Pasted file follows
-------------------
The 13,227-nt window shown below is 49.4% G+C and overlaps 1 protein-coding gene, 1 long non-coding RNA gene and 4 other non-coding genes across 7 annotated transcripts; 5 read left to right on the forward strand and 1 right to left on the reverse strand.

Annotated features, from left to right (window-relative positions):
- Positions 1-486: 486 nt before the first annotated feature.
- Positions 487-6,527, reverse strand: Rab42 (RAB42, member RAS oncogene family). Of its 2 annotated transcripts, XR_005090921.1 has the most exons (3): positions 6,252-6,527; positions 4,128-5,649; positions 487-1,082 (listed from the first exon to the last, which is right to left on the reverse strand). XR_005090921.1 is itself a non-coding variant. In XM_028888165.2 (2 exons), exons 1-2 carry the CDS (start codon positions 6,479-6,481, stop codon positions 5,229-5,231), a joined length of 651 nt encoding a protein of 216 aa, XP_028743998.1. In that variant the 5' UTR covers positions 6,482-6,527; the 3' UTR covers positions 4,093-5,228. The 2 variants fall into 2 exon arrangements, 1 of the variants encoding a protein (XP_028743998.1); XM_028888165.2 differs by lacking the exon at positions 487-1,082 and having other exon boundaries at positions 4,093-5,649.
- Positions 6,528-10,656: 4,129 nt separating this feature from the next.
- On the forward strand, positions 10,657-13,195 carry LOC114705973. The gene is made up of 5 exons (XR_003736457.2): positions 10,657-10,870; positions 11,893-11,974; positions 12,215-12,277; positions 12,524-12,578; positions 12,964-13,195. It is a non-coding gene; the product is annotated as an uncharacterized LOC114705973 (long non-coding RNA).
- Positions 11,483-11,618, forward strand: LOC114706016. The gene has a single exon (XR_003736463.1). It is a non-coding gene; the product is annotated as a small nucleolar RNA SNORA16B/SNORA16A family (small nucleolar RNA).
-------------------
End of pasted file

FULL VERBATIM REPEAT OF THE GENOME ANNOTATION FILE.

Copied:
The 13,227-nt window shown below is 49.4% G+C and overlaps 1 protein-coding gene, 1 long non-coding RNA gene and 4 other non-coding genes across 7 annotated transcripts; 5 read left to right on the forward strand and 1 right to left on the reverse strand.

Annotated features, from left to right (window-relative positions):
- Positions 1-486: 486 nt before the first annotated feature.
- Positions 487-6,527, reverse strand: Rab42 (RAB42, member RAS oncogene family). Of its 2 annotated transcripts, XR_005090921.1 has the most exons (3): positions 6,252-6,527; positions 4,128-5,649; positions 487-1,082 (listed from the first exon to the last, which is right to left on the reverse strand). XR_005090921.1 is itself a non-coding variant. In XM_028888165.2 (2 exons), exons 1-2 carry the CDS (start codon positions 6,479-6,481, stop codon positions 5,229-5,231), a joined length of 651 nt encoding a protein of 216 aa, XP_028743998.1. In that variant the 5' UTR covers positions 6,482-6,527; the 3' UTR covers positions 4,093-5,228. The 2 variants fall into 2 exon arrangements, 1 of the variants encoding a protein (XP_028743998.1); XM_028888165.2 differs by lacking the exon at positions 487-1,082 and having other exon boundaries at positions 4,093-5,649.
- Positions 6,528-10,656: 4,129 nt separating this feature from the next.
- On the forward strand, positions 10,657-13,195 carry LOC114705973. The gene is made up of 5 exons (XR_003736457.2): positions 10,657-10,870; positions 11,893-11,974; positions 12,215-12,277; positions 12,524-12,578; positions 12,964-13,195. It is a non-coding gene; the product is annotated as an uncharacterized LOC114705973 (long non-coding RNA).
- Positions 11,483-11,618, forward strand: LOC114706016. The gene has a single exon (XR_003736463.1). It is a non-coding gene; the product is annotated as a small nucleolar RNA SNORA16B/SNORA16A family (small nucleolar RNA).